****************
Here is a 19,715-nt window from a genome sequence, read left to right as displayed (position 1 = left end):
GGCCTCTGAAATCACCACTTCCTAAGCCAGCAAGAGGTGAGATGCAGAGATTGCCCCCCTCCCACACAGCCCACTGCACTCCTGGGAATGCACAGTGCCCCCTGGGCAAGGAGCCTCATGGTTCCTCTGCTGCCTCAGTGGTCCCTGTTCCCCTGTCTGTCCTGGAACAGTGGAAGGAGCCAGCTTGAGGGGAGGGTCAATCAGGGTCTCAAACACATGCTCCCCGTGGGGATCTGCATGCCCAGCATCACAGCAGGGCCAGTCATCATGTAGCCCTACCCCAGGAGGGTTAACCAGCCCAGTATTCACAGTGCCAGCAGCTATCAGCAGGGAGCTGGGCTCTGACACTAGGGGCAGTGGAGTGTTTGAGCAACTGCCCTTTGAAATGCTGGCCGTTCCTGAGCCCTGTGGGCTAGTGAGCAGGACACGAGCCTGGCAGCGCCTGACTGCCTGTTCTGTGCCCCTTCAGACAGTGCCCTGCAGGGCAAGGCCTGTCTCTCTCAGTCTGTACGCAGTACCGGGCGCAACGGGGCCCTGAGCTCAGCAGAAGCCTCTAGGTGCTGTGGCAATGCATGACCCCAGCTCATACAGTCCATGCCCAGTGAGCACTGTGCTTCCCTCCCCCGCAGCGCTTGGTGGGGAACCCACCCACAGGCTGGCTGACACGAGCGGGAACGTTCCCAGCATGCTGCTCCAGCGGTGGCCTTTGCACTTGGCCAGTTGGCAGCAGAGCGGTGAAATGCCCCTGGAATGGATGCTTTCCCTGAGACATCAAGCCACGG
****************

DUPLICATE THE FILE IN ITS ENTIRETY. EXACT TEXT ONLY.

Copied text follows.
Here is a 19,715-nt window from a genome sequence, read left to right as displayed (position 1 = left end):
GGCCTCTGAAATCACCACTTCCTAAGCCAGCAAGAGGTGAGATGCAGAGATTGCCCCCCTCCCACACAGCCCACTGCACTCCTGGGAATGCACAGTGCCCCCTGGGCAAGGAGCCTCATGGTTCCTCTGCTGCCTCAGTGGTCCCTGTTCCCCTGTCTGTCCTGGAACAGTGGAAGGAGCCAGCTTGAGGGGAGGGTCAATCAGGGTCTCAAACACATGCTCCCCGTGGGGATCTGCATGCCCAGCATCACAGCAGGGCCAGTCATCATGTAGCCCTACCCCAGGAGGGTTAACCAGCCCAGTATTCACAGTGCCAGCAGCTATCAGCAGGGAGCTGGGCTCTGACACTAGGGGCAGTGGAGTGTTTGAGCAACTGCCCTTTGAAATGCTGGCCGTTCCTGAGCCCTGTGGGCTAGTGAGCAGGACACGAGCCTGGCAGCGCCTGACTGCCTGTTCTGTGCCCCTTCAGACAGTGCCCTGCAGGGCAAGGCCTGTCTCTCTCAGTCTGTACGCAGTACCGGGCGCAACGGGGCCCTGAGCTCAGCAGAAGCCTCTAGGTGCTGTGGCAATGCATGACCCCAGCTCATACAGTCCATGCCCAGTGAGCACTGTGCTTCCCTCCCCCGCAGCGCTTGGTGGGGAACCCACCCACAGGCTGGCTGACACGAGCGGGAACGTTCCCAGCATGCTGCTCCAGCGGTGGCCTTTGCACTTGGCCAGTTGGCAGCAGAGCGGTGAAATGCCCCTGGAATGGATGCTTTCCCTGAGACATCAAGCCACGG